1. An ability to apply knowledge of computing and mathematics appropriate to the discipline
  2. An ability to analyze a problem, and identify and define the computing requirements appropriate to its solution
  3. An ability to design, implement, and evaluate a computer-based system, process, component, or program to meet desired needs
  4. An ability to function effectively on teams to accomplish a common goal
  5. An understanding of professional, ethical, legal, security and social issues and responsibilities
  6. An ability to communicate effectively with a range of audiences
  7. An ability to analyze the local and global impact of computing on individuals, organizations, and society
  8. Recognition of the need for and an ability to engage in continuing professional development
  9. An ability to use current techniques, skills, and tools necessary for computing practice.
  10. An ability to apply mathematical foundations, algorithmic principles, and computer science theory in the modeling and design of computer-based systems in a way that demonstrates comprehension of the tradeoffs involved in design choices.
  11. An ability to apply design and development principles in the construction of software systems of varying complexity.

Curriculum

  1. Each course delivered to computer science majors will be technically current, and pedagogically sound. Course content and pedagogy will be determined by established by curriculum committees, and approved at the Department level.
  2. Where prerequisites are given, they will be appropriate and necessary.
  3. Both theory and application will be integrated into the curriculum. In this way, a student completing the program will be ready to contribute to their field, and have the necessary intellectual tools to continue to learn after graduation, whether it be in a structured educational environment or a self-taught environment.
  4. The curriculum will include sufficient course work in the liberal arts to give graduates the breadth needed to be contributing members of society. In addition, ethics and values will be taught to give students the tools to needed to be positive contributors to society.
  5. The undergraduate computer science degree, and all options within it, will be accredited by the appropriate professional organization(s).
  6. At the upper undergraduate and graduate level, students will have the opportunity to take leading-edge 5000-level courses in each of the three research areas of the Department; namely, artificial intelligence, parallelism, and software systems. Courses at the 6000-level will present cutting-edge knowledge in their area of emphasis.

Service

  1. Faculty and staff will be service oriented.
  2. Where appropriate, faculty members will participate in extension and distance learning programs.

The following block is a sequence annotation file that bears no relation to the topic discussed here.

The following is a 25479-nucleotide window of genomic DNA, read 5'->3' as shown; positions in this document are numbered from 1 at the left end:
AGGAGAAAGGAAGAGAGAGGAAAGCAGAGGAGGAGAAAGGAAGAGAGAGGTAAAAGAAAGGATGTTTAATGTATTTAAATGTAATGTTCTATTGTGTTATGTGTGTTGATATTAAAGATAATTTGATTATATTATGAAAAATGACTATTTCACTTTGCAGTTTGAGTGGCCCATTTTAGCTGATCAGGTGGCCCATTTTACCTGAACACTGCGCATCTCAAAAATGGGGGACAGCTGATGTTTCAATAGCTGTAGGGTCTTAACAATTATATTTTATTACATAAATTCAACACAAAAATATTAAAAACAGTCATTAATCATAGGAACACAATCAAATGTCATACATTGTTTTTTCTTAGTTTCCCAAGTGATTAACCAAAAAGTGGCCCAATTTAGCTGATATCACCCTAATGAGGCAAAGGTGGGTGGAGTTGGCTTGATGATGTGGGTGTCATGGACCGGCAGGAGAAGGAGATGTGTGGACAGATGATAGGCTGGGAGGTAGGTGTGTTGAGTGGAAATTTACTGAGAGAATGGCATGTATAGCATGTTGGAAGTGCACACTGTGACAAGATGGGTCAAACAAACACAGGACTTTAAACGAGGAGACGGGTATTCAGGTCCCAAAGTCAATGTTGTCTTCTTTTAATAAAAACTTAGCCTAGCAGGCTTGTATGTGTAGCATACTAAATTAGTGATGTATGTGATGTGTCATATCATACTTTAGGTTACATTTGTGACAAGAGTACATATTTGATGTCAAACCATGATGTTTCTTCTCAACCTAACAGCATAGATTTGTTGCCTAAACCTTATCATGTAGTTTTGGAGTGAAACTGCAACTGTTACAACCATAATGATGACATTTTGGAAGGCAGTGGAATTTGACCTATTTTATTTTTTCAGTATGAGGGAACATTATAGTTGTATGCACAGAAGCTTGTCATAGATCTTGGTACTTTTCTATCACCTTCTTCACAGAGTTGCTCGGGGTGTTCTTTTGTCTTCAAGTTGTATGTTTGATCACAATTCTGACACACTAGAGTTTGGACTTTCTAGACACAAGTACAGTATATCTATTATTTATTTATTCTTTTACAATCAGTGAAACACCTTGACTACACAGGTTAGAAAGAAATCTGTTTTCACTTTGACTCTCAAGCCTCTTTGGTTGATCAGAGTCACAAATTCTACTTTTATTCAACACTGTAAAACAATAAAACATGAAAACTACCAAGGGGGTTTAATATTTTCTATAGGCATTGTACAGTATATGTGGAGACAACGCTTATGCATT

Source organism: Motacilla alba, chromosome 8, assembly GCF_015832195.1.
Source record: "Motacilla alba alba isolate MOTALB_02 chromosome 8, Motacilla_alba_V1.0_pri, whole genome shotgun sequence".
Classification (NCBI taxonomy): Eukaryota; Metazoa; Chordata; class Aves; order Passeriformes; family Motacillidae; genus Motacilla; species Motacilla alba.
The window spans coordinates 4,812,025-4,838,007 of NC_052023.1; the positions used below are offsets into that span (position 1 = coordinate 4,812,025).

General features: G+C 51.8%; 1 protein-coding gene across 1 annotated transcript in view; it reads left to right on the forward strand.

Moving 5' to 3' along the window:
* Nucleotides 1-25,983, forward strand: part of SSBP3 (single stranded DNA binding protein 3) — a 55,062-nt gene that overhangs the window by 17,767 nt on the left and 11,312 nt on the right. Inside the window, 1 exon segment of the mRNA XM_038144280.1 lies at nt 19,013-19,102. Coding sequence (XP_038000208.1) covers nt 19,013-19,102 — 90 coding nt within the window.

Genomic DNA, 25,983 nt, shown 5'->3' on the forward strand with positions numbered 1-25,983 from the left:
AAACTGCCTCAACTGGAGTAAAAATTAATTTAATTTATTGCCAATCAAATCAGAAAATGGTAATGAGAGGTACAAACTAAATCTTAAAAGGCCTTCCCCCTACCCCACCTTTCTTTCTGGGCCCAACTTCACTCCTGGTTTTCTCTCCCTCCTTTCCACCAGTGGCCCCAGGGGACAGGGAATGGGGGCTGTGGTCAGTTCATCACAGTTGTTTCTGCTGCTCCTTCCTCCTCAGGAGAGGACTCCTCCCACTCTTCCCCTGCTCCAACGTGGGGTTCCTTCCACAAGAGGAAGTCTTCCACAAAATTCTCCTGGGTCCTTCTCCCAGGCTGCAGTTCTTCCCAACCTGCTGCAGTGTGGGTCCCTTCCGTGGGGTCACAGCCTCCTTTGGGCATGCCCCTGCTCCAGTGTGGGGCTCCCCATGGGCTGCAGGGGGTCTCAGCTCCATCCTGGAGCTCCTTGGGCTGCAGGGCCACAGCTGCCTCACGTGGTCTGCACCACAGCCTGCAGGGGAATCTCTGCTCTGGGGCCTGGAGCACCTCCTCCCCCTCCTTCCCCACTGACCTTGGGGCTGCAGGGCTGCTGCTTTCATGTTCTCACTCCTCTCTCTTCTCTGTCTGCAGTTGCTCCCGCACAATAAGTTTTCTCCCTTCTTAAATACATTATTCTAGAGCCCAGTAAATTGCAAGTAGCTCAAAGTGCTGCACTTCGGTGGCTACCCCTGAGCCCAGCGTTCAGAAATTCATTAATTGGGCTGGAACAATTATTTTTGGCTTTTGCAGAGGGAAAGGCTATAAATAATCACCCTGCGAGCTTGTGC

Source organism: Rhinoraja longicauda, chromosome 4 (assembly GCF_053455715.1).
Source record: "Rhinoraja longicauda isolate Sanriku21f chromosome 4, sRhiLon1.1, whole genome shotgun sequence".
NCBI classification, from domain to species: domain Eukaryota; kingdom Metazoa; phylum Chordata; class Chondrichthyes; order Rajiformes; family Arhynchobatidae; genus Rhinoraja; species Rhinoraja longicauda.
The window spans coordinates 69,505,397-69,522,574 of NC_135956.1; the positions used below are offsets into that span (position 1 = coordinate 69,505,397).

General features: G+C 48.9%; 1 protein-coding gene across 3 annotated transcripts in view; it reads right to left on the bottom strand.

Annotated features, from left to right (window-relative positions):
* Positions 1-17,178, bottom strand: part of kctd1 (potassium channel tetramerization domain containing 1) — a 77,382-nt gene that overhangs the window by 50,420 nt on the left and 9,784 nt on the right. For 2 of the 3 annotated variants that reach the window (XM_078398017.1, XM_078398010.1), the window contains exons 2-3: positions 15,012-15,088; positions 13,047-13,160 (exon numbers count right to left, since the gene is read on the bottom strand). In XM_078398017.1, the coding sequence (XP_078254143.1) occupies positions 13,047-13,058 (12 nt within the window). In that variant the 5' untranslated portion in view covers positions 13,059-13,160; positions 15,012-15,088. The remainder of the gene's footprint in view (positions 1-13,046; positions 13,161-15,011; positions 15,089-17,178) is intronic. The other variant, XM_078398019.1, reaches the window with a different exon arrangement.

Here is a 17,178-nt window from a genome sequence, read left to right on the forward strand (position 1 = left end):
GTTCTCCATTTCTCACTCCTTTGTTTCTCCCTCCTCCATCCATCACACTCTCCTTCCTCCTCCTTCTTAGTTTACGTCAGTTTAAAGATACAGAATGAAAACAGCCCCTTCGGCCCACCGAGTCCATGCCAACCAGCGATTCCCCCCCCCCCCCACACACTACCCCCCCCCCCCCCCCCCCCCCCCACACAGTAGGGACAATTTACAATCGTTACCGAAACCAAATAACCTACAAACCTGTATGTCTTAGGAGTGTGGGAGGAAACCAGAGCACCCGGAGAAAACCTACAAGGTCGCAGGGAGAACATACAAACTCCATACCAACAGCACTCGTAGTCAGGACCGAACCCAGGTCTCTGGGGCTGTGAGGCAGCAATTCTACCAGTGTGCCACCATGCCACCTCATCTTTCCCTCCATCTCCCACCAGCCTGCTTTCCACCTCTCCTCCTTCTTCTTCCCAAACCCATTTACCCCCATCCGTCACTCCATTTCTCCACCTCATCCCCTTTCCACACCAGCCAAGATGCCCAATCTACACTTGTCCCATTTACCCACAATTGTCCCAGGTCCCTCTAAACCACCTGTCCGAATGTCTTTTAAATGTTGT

3. Faculty members will make themselves available to the community as experts and consultants.
  4. Faculty members will actively contribute to the scientific community.

Students

  1. The Department will devote time and resources to recruit and retain the best students available to the program.
  2. Students will be frequently and meaningfully evaluated as they progress through the program.
  3. Input from students concerning curriculum, teaching, research, and the program in general will be sought and used.

Advisement

  1. Each undergraduate major will have an assigned adviser who is a tenure-track faculty member.
  2. Forms, check sheets, etc. which accurately and completely describe program requirements will be maintained and available to all majors.
  3. The Department will maintain contact with its majors through electronic means and meetings with advisers.

Teaching

  1. Quality teaching is valued.
  2. All tenure-track faculty members will be expected to have adequate breadth of background to teach computer science classes at all levels in the curriculum.
  3. Teaching is a significant component of every tenure-track faculty member's role and performance as a teacher will be considered in all faculty evaluations.
  4. Where resources and facilities permit, teaching techniques and technologies that are most effective for computer science instruction will be used.
  5. In addition to classroom instruction, laboratory and significant out-of-class homework experiences will be measurable components of the program.
  6. Student and peer evaluations of teaching performance will be sought and used.

Research

  1. Research and graduate student supervision are important components of a tenure-track faculty member's role.
  2. Research is an important means by which the Department advances the state of the art in computer science.
  3. The graduate student's supervisory committee will insure that a plan A thesis contains an appropriate component of originality and a plan B report presents research results of an appropriate level.
  4. Faculty members supervising graduate students will be current in their respective area(s) of emphasis.
  5. Faculty members will seek external funding as needed to enable them to maintain their research program and support graduate research assistants.
  6. Faculty member will publish and/or present the results of their research through appropriate channels.